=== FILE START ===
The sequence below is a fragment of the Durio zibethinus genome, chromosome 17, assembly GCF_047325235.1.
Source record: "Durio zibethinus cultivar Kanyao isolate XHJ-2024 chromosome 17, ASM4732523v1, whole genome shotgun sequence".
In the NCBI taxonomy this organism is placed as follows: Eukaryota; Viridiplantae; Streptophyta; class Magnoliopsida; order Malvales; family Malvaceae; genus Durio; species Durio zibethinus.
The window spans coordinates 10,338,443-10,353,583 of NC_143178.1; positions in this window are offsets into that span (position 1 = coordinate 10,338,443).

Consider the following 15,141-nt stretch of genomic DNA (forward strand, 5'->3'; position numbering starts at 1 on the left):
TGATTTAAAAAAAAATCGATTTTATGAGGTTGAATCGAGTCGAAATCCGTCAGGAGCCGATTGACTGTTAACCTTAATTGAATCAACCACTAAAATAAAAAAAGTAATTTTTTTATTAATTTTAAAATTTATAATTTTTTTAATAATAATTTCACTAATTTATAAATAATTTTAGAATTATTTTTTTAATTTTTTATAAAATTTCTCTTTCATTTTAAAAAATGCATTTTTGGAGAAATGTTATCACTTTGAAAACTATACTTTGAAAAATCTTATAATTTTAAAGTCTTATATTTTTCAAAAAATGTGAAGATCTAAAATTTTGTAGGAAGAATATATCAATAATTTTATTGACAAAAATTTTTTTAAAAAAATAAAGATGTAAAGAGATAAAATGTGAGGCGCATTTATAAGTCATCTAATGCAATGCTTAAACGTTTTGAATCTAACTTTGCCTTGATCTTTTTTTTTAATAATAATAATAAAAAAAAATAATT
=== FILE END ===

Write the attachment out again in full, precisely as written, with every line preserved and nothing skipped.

The sequence below is a fragment of the Durio zibethinus genome, chromosome 17, assembly GCF_047325235.1.
Source record: "Durio zibethinus cultivar Kanyao isolate XHJ-2024 chromosome 17, ASM4732523v1, whole genome shotgun sequence".
In the NCBI taxonomy this organism is placed as follows: Eukaryota; Viridiplantae; Streptophyta; class Magnoliopsida; order Malvales; family Malvaceae; genus Durio; species Durio zibethinus.
The window spans coordinates 10,338,443-10,353,583 of NC_143178.1; positions in this window are offsets into that span (position 1 = coordinate 10,338,443).

Consider the following 15,141-nt stretch of genomic DNA (forward strand, 5'->3'; position numbering starts at 1 on the left):
TGATTTAAAAAAAAATCGATTTTATGAGGTTGAATCGAGTCGAAATCCGTCAGGAGCCGATTGACTGTTAACCTTAATTGAATCAACCACTAAAATAAAAAAAGTAATTTTTTTATTAATTTTAAAATTTATAATTTTTTTAATAATAATTTCACTAATTTATAAATAATTTTAGAATTATTTTTTTAATTTTTTATAAAATTTCTCTTTCATTTTAAAAAATGCATTTTTGGAGAAATGTTATCACTTTGAAAACTATACTTTGAAAAATCTTATAATTTTAAAGTCTTATATTTTTCAAAAAATGTGAAGATCTAAAATTTTGTAGGAAGAATATATCAATAATTTTATTGACAAAAATTTTTTTAAAAAAATAAAGATGTAAAGAGATAAAATGTGAGGCGCATTTATAAGTCATCTAATGCAATGCTTAAACGTTTTGAATCTAACTTTGCCTTGATCTTTTTTTTTAATAATAATAATAAAAAAAAATAATT